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(Abstract taken from the Distinguished Scientist Lecture Series Program 1988-1989).

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Dr. Fauci, Director of the National Institute of Allergy and Infectious Diseases (NIAID) of the National Institute of Health (NIH), also serves as the Associate Director of the NIH for research on the acquired immunodeficiency syndrome (AIDS) and as Director of the NIH Office of AIDS Research. A native of Brooklyn, New York, Dr. Fauci received his M.D. degree from Cornell University Medical College in 1966. After completing an internship at Cornell Medical Center in New York City, he began his work at the NIH as a clinical associate in the Laboratory of Clinical Investigation at the NIAID. Dr. Fauci was Deputy Clinical Director of NIAID from 1977 through 1984. In 1980, he was appointed Chief of the Laboratory of Immunoregulation, a position he still holds. Dr. Fauci is a member of a number of professional societies, including the Institute of Medicine of the National Academy of Sciences, the American College of Physicians, the American Society for Clinical Investigation, the Association of American Physicians, the Infectious Diseases Society of America, and the American Academy of Allergy. He serves as a member on the editorial boards of many scientific journals, as associate editor of Current Therapy in Internal Medicine, as an editor of Harrison's Principles of Internal Medicine, and as an author, co-author, or editor of more than 600 scientific publications including several textbooks.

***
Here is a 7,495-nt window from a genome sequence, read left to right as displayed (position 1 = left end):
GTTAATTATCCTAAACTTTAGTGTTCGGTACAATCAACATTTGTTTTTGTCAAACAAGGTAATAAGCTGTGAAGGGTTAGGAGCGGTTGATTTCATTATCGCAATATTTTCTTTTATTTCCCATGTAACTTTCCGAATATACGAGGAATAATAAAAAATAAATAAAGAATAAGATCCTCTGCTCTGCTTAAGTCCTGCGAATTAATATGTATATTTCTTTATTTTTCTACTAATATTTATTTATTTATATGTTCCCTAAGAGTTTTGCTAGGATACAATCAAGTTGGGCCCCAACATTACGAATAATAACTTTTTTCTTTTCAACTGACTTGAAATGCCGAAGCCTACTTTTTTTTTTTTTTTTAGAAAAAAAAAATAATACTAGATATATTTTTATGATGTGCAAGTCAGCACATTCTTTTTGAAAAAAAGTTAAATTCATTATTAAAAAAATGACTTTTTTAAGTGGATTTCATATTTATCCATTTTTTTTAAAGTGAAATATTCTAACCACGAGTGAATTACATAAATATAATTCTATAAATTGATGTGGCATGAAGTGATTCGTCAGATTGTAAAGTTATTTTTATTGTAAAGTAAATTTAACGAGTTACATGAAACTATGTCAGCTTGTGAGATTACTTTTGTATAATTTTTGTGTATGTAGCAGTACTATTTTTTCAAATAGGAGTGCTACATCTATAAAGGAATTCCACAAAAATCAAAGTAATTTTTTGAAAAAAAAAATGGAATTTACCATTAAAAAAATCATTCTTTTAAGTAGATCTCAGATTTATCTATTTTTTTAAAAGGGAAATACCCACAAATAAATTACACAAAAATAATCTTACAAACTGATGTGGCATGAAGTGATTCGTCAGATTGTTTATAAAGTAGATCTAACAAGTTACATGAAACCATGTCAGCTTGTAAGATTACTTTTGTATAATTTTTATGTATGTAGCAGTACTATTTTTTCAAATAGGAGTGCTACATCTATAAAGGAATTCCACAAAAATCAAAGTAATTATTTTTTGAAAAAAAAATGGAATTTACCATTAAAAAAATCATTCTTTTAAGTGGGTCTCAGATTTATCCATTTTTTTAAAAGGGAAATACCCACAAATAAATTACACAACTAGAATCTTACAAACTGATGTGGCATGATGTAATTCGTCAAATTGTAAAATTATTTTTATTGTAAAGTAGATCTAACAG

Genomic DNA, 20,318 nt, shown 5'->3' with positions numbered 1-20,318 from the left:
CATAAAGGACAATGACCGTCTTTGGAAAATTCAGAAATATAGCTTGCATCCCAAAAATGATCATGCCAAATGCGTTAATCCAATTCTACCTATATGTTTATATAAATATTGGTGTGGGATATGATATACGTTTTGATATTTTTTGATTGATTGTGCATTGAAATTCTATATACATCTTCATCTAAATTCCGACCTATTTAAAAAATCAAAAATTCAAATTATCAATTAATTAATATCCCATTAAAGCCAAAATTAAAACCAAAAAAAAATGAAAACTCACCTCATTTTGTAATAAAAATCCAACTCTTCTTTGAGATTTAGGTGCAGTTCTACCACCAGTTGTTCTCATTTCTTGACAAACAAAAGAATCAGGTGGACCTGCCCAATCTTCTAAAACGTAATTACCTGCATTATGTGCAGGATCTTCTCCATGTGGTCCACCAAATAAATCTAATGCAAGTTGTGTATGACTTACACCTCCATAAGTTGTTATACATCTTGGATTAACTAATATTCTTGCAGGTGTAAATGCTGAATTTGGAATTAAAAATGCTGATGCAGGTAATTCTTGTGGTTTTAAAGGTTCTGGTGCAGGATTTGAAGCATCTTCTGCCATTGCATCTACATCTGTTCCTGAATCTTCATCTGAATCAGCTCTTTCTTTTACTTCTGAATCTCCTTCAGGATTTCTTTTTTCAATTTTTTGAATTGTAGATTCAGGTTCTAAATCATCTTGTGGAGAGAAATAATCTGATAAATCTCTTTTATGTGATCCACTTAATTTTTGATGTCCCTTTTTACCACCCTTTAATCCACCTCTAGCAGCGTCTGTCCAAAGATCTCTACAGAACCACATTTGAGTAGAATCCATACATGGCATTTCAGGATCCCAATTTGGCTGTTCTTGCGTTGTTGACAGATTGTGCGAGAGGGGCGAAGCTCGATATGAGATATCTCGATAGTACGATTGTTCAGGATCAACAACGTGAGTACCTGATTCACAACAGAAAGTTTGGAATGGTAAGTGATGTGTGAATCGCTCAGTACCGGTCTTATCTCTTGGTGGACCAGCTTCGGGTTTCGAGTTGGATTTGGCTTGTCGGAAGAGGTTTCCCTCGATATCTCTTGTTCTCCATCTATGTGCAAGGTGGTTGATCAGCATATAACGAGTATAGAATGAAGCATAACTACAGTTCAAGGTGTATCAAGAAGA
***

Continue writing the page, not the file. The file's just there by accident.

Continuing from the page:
His Work: Dr. Fauci' s research has been in the field of human immunoregulation. He has made many contributions to basic and clinical understanding of the pathogenesis and treatment of diseases of the immune system. He has developed cures for previously fatal diseases such as polyarteritis nodosa, Wegener's granulomatosis, and lymphomatoid granulomatosis. Dr. Fauci has recently demonstrated the precise nature of the immune defect in AIDS, and he has been instrumental in developing strategies for the therapy and immune reconstitution of patients with this disease.


Immunobiology, AIDS

Creation Date

November 12, 1988

Current Issues and Future Directions in the Scientific Response to the AIDS Epidemic